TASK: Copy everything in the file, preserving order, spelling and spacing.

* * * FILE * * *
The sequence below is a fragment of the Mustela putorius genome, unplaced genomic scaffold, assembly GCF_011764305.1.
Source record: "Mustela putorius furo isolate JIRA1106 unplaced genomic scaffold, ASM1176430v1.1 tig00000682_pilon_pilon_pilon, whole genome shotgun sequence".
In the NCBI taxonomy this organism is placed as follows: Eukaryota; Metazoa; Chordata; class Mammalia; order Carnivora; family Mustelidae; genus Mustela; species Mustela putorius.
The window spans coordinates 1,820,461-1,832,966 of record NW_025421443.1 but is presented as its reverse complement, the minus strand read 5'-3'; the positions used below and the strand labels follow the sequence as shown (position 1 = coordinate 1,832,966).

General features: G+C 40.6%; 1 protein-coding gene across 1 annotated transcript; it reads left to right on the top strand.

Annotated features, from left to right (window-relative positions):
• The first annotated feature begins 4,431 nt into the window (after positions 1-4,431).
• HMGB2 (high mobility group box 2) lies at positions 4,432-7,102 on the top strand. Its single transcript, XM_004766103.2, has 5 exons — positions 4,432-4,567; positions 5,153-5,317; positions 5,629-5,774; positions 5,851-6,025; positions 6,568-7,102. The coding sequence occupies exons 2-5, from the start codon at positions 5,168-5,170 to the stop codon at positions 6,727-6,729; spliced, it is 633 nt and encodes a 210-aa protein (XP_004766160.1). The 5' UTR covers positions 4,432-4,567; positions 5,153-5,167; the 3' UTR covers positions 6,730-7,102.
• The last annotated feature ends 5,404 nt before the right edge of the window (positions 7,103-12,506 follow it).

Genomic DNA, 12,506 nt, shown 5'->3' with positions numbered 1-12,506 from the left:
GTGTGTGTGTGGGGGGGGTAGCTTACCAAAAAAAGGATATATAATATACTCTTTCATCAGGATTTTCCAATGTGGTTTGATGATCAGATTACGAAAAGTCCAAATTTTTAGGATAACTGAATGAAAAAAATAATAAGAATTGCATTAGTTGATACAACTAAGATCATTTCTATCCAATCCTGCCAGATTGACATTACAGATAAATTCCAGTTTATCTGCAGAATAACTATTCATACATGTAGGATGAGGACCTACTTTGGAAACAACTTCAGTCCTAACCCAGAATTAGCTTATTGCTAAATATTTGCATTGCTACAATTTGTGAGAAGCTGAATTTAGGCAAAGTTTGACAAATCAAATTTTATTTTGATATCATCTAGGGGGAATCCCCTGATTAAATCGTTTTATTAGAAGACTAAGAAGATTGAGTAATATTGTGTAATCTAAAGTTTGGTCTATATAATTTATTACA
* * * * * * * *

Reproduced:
The sequence below is a fragment of the Mustela putorius genome, unplaced genomic scaffold, assembly GCF_011764305.1.
Source record: "Mustela putorius furo isolate JIRA1106 unplaced genomic scaffold, ASM1176430v1.1 tig00000682_pilon_pilon_pilon, whole genome shotgun sequence".
In the NCBI taxonomy this organism is placed as follows: Eukaryota; Metazoa; Chordata; class Mammalia; order Carnivora; family Mustelidae; genus Mustela; species Mustela putorius.
The window spans coordinates 1,820,461-1,832,966 of record NW_025421443.1 but is presented as its reverse complement, the minus strand read 5'-3'; the positions used below and the strand labels follow the sequence as shown (position 1 = coordinate 1,832,966).

General features: G+C 40.6%; 1 protein-coding gene across 1 annotated transcript; it reads left to right on the top strand.

Annotated features, from left to right (window-relative positions):
• The first annotated feature begins 4,431 nt into the window (after positions 1-4,431).
• HMGB2 (high mobility group box 2) lies at positions 4,432-7,102 on the top strand. Its single transcript, XM_004766103.2, has 5 exons — positions 4,432-4,567; positions 5,153-5,317; positions 5,629-5,774; positions 5,851-6,025; positions 6,568-7,102. The coding sequence occupies exons 2-5, from the start codon at positions 5,168-5,170 to the stop codon at positions 6,727-6,729; spliced, it is 633 nt and encodes a 210-aa protein (XP_004766160.1). The 5' UTR covers positions 4,432-4,567; positions 5,153-5,167; the 3' UTR covers positions 6,730-7,102.
• The last annotated feature ends 5,404 nt before the right edge of the window (positions 7,103-12,506 follow it).

Genomic DNA, 12,506 nt, shown 5'->3' with positions numbered 1-12,506 from the left:
GTGTGTGTGTGGGGGGGGTAGCTTACCAAAAAAAGGATATATAATATACTCTTTCATCAGGATTTTCCAATGTGGTTTGATGATCAGATTACGAAAAGTCCAAATTTTTAGGATAACTGAATGAAAAAAATAATAAGAATTGCATTAGTTGATACAACTAAGATCATTTCTATCCAATCCTGCCAGATTGACATTACAGATAAATTCCAGTTTATCTGCAGAATAACTATTCATACATGTAGGATGAGGACCTACTTTGGAAACAACTTCAGTCCTAACCCAGAATTAGCTTATTGCTAAATATTTGCATTGCTACAATTTGTGAGAAGCTGAATTTAGGCAAAGTTTGACAAATCAAATTTTATTTTGATATCATCTAGGGGGAATCCCCTGATTAAATCGTTTTATTAGAAGACTAAGAAGATTGAGTAATATTGTGTAATCTAAAGTTTGGTCTATATAATTTATTACA